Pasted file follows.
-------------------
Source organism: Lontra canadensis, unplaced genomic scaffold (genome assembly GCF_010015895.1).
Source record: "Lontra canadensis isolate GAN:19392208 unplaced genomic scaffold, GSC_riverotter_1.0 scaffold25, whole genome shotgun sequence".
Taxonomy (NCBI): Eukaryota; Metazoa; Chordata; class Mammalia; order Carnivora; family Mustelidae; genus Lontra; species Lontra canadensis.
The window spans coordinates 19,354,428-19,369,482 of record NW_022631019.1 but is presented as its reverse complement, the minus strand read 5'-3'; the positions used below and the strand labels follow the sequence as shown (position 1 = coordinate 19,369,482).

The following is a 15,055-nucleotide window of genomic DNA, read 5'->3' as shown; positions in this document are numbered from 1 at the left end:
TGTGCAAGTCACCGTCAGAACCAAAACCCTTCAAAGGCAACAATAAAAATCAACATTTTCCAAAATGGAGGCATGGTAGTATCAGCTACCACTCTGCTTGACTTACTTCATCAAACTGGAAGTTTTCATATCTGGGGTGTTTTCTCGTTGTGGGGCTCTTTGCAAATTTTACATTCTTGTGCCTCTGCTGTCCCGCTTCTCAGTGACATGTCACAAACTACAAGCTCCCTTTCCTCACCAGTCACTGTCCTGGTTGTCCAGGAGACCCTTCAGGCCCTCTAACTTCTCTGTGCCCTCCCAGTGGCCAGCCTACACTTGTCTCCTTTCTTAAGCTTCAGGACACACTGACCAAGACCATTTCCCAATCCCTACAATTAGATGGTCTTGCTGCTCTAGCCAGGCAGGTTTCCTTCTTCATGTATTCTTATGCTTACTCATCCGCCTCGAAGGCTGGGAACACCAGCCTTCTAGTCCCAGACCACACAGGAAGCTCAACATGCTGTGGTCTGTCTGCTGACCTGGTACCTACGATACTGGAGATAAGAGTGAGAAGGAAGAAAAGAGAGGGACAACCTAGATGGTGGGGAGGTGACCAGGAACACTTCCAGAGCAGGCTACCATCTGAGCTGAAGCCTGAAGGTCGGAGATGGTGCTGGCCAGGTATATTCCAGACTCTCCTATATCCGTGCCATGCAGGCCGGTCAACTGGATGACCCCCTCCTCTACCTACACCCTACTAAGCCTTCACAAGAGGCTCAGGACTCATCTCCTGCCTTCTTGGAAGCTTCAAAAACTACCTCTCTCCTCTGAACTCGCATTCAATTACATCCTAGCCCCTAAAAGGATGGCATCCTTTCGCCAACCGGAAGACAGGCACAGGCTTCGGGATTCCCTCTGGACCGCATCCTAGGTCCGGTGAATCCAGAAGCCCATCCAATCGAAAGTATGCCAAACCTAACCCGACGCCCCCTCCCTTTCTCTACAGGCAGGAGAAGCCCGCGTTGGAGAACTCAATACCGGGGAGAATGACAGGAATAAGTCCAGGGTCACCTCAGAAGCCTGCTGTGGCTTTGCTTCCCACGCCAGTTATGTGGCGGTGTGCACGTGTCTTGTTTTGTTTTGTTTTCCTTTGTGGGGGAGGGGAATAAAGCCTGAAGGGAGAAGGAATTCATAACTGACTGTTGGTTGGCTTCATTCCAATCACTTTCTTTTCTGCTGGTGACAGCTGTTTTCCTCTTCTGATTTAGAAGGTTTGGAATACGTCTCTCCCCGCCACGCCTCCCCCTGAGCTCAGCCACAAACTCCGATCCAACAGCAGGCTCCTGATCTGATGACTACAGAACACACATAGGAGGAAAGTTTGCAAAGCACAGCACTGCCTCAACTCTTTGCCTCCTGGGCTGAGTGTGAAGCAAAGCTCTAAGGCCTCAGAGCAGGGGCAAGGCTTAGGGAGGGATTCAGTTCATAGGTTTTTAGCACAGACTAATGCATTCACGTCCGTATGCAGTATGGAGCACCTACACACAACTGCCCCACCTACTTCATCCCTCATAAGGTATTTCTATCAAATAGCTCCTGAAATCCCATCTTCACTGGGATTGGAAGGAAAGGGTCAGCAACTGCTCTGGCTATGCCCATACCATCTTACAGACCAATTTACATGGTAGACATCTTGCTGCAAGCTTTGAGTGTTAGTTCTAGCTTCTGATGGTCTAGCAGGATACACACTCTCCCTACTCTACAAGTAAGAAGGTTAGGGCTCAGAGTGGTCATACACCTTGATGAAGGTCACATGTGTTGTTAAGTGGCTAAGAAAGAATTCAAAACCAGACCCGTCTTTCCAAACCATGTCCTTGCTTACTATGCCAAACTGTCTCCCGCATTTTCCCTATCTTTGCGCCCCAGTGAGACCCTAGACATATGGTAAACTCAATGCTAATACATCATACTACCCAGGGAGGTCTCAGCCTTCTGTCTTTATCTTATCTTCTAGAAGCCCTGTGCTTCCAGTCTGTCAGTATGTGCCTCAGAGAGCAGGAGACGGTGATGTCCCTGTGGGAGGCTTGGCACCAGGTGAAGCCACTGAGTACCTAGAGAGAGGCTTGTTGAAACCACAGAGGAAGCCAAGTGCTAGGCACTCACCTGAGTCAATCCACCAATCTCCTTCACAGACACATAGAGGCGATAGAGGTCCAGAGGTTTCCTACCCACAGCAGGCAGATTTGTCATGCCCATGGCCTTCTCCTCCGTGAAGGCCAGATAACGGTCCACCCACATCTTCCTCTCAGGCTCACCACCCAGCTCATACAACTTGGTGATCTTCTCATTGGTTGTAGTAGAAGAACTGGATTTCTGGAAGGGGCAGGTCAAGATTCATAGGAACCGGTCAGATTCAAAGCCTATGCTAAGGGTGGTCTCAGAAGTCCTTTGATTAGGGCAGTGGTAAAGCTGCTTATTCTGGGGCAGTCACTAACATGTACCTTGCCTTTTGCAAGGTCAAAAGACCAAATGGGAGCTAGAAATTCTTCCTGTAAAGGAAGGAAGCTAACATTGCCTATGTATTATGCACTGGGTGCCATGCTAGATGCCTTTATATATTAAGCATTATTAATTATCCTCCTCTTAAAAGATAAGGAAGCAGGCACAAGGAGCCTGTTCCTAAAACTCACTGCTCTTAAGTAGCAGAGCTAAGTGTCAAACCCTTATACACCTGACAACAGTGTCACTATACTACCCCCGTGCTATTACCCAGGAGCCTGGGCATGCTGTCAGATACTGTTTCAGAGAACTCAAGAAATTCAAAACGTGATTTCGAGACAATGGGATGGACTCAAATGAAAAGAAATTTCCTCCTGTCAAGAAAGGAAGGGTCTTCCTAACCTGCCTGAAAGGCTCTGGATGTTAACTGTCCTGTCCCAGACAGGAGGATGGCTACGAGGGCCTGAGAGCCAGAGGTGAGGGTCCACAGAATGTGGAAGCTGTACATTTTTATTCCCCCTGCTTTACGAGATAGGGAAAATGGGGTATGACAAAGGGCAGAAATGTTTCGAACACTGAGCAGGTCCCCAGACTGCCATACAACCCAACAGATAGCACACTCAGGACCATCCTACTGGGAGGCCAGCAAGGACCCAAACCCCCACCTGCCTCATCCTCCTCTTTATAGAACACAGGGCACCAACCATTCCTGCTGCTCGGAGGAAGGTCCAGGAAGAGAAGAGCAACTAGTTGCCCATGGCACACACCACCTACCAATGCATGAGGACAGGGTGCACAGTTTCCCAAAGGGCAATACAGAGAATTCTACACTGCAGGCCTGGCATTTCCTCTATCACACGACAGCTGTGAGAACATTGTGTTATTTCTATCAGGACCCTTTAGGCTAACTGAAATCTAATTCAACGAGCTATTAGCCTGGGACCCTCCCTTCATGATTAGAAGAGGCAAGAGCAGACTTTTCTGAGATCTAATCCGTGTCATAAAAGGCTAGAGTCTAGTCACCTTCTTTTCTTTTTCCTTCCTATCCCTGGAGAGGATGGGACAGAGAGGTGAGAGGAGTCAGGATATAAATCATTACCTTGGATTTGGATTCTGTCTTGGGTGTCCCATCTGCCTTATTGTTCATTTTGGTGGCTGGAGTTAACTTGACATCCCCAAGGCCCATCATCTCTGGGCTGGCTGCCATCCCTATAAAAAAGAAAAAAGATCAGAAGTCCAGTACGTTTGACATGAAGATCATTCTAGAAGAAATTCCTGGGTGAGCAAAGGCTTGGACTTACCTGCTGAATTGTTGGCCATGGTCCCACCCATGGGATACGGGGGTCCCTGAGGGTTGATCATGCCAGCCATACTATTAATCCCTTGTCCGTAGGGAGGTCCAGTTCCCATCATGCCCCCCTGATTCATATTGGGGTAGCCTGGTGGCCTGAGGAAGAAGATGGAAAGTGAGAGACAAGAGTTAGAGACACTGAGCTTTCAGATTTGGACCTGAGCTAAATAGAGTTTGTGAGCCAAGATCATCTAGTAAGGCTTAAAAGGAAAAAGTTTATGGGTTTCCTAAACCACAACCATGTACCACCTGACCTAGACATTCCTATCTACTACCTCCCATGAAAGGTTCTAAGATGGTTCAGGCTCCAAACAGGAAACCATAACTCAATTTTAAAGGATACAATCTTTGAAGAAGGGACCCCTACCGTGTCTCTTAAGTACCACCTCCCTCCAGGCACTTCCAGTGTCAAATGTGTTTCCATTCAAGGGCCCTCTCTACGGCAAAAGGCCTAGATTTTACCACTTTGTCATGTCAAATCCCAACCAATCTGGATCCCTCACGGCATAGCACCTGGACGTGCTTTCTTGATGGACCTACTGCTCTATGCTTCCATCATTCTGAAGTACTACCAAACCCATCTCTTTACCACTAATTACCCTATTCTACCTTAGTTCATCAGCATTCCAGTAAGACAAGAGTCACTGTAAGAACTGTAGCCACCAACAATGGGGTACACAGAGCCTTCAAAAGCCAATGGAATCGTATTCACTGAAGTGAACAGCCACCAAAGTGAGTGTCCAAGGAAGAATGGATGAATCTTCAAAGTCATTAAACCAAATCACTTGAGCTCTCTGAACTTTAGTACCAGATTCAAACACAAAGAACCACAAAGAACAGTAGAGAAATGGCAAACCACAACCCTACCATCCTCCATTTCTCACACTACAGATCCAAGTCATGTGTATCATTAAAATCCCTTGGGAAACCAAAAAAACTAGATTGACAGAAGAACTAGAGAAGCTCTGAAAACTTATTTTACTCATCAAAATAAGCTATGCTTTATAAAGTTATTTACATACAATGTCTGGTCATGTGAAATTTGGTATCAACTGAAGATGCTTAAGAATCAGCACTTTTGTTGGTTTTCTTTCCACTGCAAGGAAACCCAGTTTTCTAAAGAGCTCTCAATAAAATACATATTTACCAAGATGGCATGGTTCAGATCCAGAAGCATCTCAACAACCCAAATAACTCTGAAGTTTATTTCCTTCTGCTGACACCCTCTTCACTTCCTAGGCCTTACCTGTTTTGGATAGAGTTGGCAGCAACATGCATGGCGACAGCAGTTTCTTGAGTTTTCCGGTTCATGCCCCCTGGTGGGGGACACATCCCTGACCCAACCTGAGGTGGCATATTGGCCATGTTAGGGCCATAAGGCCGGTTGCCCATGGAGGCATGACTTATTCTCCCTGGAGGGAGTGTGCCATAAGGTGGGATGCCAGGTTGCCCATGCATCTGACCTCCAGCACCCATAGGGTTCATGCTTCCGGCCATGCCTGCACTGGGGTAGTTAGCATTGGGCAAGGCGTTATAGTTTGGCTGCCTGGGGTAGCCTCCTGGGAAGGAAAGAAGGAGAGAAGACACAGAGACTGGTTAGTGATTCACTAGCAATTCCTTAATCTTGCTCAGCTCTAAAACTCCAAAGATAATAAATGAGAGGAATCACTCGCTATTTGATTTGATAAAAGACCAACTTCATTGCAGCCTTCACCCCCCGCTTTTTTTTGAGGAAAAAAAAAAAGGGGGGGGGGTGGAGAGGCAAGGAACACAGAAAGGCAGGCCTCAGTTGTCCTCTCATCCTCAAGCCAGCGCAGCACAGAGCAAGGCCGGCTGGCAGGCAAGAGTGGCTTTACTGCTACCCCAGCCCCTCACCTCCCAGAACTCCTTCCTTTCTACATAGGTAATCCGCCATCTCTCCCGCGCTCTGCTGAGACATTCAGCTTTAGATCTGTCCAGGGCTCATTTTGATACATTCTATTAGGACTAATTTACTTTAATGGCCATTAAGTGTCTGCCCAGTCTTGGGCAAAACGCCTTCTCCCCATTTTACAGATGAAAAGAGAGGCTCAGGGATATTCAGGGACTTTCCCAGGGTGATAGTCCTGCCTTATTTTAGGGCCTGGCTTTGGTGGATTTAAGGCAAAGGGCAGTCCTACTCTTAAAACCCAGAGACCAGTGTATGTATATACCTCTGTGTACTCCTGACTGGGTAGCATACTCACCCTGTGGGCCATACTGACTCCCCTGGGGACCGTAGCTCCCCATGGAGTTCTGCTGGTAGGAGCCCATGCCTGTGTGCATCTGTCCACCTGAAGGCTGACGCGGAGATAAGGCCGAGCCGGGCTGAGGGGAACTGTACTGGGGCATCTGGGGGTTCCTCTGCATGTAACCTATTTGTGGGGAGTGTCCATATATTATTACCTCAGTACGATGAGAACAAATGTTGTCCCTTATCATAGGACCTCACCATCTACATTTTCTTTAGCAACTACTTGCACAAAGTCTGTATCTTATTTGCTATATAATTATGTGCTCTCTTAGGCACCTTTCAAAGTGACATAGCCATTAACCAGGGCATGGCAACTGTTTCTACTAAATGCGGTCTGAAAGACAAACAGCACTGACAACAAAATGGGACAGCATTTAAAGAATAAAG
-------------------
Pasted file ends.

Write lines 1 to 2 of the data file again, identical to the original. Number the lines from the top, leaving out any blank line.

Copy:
Source organism: Lontra canadensis, unplaced genomic scaffold (genome assembly GCF_010015895.1).
Source record: "Lontra canadensis isolate GAN:19392208 unplaced genomic scaffold, GSC_riverotter_1.0 scaffold25, whole genome shotgun sequence".